Tuesday, December 27, 2011
Page Density for Popular Worldwide Albums
In preparing my 2012 New Year's Resolutions, I made the mistake of going back to relook at the ones I posted for 2011. I say mistake, because I am chagrined to admit that I only accomplished one of the three. In fact, I had forgotten about two of them! While I have changed my mind about the value of one of these, Joe's recent comment reminded me about the remaining resolution--to look at the density of stamps per page of the major worldwide albums. So here goes.
For printed albums, the maximum number of spaces is provided by those albums that don't give individual boxes for stamps, but rather rows and columns with lines separating the illustrations. This is a layout I associate with albums from H. E. Harris, although you can find plenty of examples back into the 19th century. The illustration shows a part of a page from the 1890 Scott Challenge Postage Stamp Album by way of example.
In the H E Harris Masterworks album for Europe that I still own for some unknown reason, the maximum number of stamps that "officially" can be housed on a page is 90: i.e., no country header and 10 rows of 9 columns for definitives. If you have a mix of small and large Classic era stamps, you might expect a page to hold between 50 and 70 stamps.
Next in maximizing the number of stamps per page is Minkus. The Master and Supreme Global albums, of course, provides boxes for individual stamps. The maximum number of stamps per page looks to be 9 rows of 9 stamps each or 81 spaces. But this is highly unusual as most pages have between 6-7, or less commonly, 8 rows and fewer than 9 stamps per row.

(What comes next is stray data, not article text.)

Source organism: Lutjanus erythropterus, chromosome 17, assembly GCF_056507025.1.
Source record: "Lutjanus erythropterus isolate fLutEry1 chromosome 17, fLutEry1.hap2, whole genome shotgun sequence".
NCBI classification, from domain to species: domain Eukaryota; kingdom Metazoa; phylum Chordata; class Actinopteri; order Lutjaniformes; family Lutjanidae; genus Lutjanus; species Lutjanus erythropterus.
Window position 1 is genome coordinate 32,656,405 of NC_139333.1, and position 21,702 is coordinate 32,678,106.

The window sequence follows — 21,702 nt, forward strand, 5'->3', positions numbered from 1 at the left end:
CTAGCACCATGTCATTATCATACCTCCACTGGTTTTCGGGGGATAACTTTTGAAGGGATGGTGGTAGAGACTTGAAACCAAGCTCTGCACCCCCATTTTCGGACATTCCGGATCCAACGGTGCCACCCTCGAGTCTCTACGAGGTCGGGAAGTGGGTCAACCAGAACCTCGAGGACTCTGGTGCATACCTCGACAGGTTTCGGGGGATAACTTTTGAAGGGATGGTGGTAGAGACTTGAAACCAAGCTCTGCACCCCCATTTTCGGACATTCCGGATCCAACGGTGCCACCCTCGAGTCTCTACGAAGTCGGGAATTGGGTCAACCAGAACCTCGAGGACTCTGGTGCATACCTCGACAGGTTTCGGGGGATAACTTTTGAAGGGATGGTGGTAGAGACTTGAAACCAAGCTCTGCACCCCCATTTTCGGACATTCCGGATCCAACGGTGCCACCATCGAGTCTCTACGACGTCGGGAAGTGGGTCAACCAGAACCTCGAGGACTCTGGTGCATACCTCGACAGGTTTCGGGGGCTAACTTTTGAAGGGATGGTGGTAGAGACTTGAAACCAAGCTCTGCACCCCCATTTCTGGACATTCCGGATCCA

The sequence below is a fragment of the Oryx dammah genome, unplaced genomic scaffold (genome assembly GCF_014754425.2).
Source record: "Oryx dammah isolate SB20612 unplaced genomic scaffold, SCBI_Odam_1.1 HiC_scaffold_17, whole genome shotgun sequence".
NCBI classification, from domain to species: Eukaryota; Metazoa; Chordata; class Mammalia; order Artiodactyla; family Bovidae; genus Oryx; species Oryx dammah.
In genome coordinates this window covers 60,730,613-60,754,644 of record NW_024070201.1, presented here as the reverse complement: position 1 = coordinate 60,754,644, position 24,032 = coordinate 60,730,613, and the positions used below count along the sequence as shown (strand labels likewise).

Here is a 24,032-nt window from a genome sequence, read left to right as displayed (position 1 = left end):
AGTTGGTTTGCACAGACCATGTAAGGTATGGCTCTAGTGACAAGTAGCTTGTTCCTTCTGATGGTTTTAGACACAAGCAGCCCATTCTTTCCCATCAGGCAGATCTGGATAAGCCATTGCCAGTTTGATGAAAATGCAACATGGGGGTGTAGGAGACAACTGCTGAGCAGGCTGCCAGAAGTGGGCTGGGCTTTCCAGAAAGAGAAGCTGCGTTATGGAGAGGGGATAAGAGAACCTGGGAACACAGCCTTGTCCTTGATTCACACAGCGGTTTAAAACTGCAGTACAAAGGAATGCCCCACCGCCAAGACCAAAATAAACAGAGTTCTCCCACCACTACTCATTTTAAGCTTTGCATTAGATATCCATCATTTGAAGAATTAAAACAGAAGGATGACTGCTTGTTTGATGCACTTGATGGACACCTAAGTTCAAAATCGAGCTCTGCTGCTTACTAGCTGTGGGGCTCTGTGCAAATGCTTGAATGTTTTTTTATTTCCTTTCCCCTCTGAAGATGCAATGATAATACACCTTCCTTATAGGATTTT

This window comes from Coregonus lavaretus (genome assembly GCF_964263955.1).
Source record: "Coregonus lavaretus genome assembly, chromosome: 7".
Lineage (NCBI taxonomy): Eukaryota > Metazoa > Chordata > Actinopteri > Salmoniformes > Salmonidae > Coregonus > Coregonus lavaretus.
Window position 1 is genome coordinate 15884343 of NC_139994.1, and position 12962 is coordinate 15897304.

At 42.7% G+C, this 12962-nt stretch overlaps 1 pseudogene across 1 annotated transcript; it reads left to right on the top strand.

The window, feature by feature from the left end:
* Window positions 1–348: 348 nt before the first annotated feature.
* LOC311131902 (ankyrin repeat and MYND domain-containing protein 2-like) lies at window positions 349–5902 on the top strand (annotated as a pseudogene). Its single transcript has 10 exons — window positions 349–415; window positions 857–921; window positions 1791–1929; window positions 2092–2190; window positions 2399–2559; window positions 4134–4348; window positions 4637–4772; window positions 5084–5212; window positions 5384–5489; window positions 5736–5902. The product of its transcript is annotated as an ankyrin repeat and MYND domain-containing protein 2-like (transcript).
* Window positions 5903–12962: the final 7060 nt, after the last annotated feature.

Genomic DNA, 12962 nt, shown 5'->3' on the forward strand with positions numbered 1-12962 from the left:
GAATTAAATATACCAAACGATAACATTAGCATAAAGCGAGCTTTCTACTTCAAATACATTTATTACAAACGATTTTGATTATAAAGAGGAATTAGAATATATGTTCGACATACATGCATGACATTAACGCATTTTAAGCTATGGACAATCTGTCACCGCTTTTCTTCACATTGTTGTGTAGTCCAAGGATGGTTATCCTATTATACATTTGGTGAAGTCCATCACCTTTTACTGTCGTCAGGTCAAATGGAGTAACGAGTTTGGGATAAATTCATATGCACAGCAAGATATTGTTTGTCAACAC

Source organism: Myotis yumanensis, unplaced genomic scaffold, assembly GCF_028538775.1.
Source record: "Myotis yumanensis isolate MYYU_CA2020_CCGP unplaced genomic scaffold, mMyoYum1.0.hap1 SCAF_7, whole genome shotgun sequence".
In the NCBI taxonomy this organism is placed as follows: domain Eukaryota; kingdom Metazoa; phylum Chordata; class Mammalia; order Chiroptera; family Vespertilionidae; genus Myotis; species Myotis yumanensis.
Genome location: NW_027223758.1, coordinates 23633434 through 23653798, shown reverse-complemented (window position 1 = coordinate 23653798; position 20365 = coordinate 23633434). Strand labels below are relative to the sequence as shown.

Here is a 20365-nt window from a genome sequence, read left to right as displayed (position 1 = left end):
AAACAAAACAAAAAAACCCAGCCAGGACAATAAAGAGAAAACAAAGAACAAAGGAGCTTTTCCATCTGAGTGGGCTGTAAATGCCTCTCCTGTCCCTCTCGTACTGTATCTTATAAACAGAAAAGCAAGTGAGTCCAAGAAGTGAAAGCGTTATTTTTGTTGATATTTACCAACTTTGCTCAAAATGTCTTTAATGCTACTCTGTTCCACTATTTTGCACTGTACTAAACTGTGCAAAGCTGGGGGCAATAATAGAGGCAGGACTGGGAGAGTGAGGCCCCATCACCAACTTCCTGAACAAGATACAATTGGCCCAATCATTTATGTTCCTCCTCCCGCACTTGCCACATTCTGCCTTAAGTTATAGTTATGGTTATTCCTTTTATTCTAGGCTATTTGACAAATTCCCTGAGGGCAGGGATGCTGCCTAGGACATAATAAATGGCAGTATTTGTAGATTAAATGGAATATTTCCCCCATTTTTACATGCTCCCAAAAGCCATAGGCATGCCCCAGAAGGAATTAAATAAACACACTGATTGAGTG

For the Scott Blue International Volume One, I didn't find any pages with more than 7 rows; 6 or 7 rows appeared to be the most common. Eight definitives was the maximum on a row, so this gives the theoretical maximum per page of 56 stamps.
For the Browns, I only browsed the 19th Century volume. It was the same as the Blue, maximum of 7 rows with 8 stamps per row. Most pages had fewer than 8 stamps per row. I remember that this was my biggest surprise when I first saw the Brown albums. I had just assumed there would be fewer stamps on a page than in the Blues.
From what I have seen of the Stanley Gibbons Ideal album pages, the maximum number of rows is 7 and the theoretical maximum of stamps per row is 7, giving us 49 total. Note that the page size of the Ideal is smaller than all but the Steiner.
Finally, the Steiner pages available from stampalbums.com. John checked Malta and came up with an average of 13.6 stamps per page. If I may quote his message: "Sets are together and will start on a new page if they don't fit on the previous page. Each set also has a brief description at the top of the set. The pages tend to have no more than five stamps on a row (definitives) and no more than 6 rows (most pages have 5 or less). Note that the Steiner pages are on letter size paper, a bit smaller than Big Blue." To use the same maximum calculation as above, this should mean no more than 5x6 or 30 stamps per page, about one third of the Harris albums and close to half of the density of the most packed Scott pages.
Obviously, all of this is quick and dirty, but it does give some idea of the differences between albums in terms of how many stamps you can house on a page (and, by extension, whether you need to clear off a shelf in your bookcase or build an addition to your home to house your collection).
Addendum: I randomly checked a number of Scott "Green" Specialty pages and it looks like the maximum density is 7 rows with 7 small stamps per row, or 49 spaces. (I trust everyone is in awe of my impressive multiplication skills. If only there were math checkers like there are spelling checkers.) Of course, most pages have fewer stamps. I believe the Specialty albums have the least dense layout of the Scott albums.